Defending Against a Hack Attack

Personal social media accounts can offer a golden opportunity to infiltrate your business. An IT director shares tips on reducing the threat.
Kathleen Hurley, Madison International Realty

Kathleen Hurley, Madison International Realty

By Kathleen Hurley, Madison International Realty

In the new world of social networking, it is much easier to gain useful information about a target than it ever has been before.  Social networking is a hacker’s paradise.

The most dangerous hackers currently focus on finding accounts that lead to deep penetration of networks—which means your personal accounts can also put your company at risk.  Your personal identity can be a vector for a hacker to leverage your relationships.  Your workplace, colleagues, properties, investors, clients and friends can all be made vulnerable through your Facebook or Twitter account.

From a hacker’s perspective, finding a vulnerability on your personal accounts is a golden opportunity. Learning your passwords is just the beginning of a hack.  The bonanza comes when the hacker is able to use your personal information or social media connections (or Facebook relationships) to determine where you work, volunteer or invest. Using your password to log in to your work servers, the hacker will sit quietly, watching the patterns on the network and gathering information about the environment. Typically, hackers create what are known as lateral accounts, which enable them to get back in “legitimately” under their own logins. Then they give themselves new permissions, allowing them to access deeper levels of the network.

Once the hacker figures out where personally identifiable information is stored, or information about clients and investors, they will exfiltrate the data, accessing it with an apparently legitimate account they have created.

Trouble Under the Radar

No longer does a hack necessarily mean that your network blows up, gets ransomed or otherwise is obviously visibly compromised. It is far more likely that a compromised network will go undetected for the national average of ten months while exfiltrated data is continually mined, used to gain more footholds in more networks and sold on the Dark Web.

As a side effect, senior people in an organization will often find their personal accounts penetrated and their email accounts taken over. Consider the mayhem that can occur if the CFO of a commercial real estate management firm receives an email purportedly from the managing director requesting a wire transfer for $5 million. If a hacker sent that email, and the firm has no procedure for confirming its validity, the company could quickly be out $5 million. And because cybercrime insurance policies rarely cover the voluntary transmission of funds by an employee, there is no recourse.

Even more frightening is the potential for a hack to extend beyond its original borders. The sensitive data that exists on most CRE firms’ servers contains everything from personally identifiable information (often called PII for short) to institutional investor information, critical information on properties and even the software that allows for remote property control. Getting hold of that data, in combination with the names and email accounts of trusted CRE advisors, can help a hacker create multiple penetrations that can be extremely profitable. Getting into the controls for a building can be an opportunity to take over operations, impacting the tenants of unprotected management firms.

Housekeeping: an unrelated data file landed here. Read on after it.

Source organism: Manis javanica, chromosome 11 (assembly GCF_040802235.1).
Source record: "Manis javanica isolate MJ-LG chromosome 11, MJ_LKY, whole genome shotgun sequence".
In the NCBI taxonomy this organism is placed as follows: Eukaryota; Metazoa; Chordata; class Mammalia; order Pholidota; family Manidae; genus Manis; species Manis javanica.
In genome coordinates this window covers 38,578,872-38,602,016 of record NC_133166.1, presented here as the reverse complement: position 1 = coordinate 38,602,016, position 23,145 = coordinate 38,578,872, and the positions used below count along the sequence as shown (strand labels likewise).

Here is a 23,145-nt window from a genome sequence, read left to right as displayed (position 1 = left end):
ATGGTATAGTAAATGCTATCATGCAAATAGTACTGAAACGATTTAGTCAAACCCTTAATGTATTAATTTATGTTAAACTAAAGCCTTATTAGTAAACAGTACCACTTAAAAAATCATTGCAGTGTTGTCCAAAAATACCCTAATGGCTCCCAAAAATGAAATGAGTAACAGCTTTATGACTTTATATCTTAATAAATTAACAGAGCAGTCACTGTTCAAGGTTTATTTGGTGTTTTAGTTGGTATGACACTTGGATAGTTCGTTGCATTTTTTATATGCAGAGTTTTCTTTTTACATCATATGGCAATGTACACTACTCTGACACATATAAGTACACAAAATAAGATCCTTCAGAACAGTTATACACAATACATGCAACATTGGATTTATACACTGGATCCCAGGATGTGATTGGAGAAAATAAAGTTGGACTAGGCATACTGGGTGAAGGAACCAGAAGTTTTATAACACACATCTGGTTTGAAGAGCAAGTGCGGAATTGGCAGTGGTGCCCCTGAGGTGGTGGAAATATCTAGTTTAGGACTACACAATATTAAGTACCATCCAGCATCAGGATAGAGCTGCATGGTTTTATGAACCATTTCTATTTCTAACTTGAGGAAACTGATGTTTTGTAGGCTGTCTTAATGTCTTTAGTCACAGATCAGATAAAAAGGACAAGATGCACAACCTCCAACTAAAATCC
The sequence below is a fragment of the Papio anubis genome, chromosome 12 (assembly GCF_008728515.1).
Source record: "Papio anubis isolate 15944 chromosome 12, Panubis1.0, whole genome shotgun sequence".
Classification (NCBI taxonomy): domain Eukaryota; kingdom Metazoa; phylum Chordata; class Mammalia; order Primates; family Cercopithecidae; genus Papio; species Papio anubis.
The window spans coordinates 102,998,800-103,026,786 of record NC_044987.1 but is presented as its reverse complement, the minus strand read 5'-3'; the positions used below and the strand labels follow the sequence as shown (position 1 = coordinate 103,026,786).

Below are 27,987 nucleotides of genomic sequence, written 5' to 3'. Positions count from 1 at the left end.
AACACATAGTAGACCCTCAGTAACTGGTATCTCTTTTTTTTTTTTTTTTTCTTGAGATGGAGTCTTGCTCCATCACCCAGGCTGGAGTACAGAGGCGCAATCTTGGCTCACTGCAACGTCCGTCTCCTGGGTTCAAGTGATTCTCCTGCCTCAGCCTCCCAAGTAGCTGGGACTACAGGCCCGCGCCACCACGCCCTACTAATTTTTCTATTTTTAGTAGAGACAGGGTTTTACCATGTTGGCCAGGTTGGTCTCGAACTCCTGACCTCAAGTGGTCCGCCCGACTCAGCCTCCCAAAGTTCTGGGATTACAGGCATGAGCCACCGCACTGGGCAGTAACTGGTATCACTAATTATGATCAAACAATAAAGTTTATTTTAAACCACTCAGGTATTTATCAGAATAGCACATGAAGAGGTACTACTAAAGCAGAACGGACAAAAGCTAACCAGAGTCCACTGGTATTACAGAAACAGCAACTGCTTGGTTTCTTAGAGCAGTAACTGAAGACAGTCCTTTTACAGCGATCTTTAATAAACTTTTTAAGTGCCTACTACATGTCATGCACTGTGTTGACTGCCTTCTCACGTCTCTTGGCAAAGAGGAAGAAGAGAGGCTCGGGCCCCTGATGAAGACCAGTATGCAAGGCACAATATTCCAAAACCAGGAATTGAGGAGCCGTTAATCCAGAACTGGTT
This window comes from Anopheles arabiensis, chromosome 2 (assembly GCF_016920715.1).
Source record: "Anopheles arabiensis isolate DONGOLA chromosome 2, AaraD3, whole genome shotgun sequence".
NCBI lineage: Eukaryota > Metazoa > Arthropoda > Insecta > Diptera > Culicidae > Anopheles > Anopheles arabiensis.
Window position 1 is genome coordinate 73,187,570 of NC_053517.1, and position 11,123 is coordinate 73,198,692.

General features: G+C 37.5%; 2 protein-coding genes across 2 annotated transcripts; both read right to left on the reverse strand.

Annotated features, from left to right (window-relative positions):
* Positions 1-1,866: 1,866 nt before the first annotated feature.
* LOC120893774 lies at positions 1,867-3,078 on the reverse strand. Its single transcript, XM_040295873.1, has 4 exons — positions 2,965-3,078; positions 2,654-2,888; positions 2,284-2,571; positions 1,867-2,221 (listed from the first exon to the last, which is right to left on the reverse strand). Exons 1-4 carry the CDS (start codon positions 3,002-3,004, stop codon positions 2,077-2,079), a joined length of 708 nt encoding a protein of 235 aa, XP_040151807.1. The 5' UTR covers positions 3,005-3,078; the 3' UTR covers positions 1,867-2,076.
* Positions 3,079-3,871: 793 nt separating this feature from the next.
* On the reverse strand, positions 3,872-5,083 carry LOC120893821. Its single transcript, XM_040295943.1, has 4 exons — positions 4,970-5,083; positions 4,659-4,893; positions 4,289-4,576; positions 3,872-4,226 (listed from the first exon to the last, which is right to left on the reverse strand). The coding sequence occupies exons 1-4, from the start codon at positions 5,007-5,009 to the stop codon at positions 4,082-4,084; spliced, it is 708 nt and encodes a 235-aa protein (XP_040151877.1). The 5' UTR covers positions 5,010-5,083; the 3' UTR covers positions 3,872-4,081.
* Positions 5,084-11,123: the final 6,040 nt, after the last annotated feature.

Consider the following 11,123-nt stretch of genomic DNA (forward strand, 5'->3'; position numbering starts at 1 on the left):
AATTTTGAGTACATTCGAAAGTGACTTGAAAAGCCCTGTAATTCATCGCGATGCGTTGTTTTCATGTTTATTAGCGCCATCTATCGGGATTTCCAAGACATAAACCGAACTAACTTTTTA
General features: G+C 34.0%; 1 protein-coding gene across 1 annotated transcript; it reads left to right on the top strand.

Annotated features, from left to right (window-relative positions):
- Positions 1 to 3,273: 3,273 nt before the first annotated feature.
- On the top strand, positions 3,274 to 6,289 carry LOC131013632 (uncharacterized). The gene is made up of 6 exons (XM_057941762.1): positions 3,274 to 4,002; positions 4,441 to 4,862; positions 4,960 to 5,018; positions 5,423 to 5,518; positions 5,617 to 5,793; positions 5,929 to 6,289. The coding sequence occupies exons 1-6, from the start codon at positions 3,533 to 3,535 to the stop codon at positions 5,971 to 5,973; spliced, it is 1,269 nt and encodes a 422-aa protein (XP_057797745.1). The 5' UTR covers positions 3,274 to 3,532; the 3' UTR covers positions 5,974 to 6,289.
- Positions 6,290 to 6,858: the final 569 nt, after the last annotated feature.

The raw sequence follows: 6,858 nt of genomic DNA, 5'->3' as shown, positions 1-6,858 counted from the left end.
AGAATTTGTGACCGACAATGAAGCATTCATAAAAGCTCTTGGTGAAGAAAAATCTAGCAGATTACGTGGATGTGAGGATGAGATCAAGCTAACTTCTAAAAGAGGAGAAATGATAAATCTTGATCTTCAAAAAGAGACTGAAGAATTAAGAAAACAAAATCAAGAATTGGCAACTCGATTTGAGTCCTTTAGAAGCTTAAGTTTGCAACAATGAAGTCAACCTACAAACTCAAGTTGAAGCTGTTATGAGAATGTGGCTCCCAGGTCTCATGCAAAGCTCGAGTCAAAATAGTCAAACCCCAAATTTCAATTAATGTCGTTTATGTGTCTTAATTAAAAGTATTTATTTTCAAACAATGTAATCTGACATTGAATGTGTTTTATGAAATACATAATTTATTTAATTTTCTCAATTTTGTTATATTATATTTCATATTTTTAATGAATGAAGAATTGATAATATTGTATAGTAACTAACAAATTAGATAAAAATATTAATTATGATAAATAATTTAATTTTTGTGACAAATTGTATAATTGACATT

Safety Measures

Fortunately, most people can protect themselves from even highly sophisticated attacks by taking a few steps that require relatively little effort.

Monitor your social networking permissions. Make a monthly appointment with yourself to review and update your social networking security settings. Review those for your company accounts, as well.  The major networks are constantly updating the ways in which you can protect yourself. And while you’re at it, change your passwords.

Use two-factor authentication. Two-factor authentication is becoming increasingly common because it relies upon more than one aspect of your life to protect your account. Sites like Twitter have long offered two-factor authentication, validating access from unknown devices by calling or texting a different device. You can turn on this option in your settings.

Isolate and protect your assets. Just as using the same password on multiple sites can allow compromise, keeping your properties’ or investors’ information on the same network as your daily operational information is risky. Isolate your property systems and information, and protect each network independently.

Hang out with a good crowd. If your mom’s Facebook account is compromised and you are linked to her, you too can become a target. Help educate your friends, associates, and particularly your vendors about their own cybersecurity. Smaller firms that serve commercial properties are often underserved in information technology. Extend your resources to help them bring their systems up to par and to educate their employees.

Implement strong processes. Your critical processes need to be well defined and well documented. Wire transfers should require at least two parties to authenticate before a release. Changes in information about clients, particularly about their banking arrangements, should require at least two forms of contact with that investor. When processes are automated, ensure that there are enough controls in place that no information or funds can be released without prior human approval.

Today, your personal social networks can also affect the security of your company.  Take a few simple steps and you can safeguard both your personal activities online and your critical business network.

Kathleen Hurley is IT director for Madison International Realty, a real estate private equity firm based in New York City.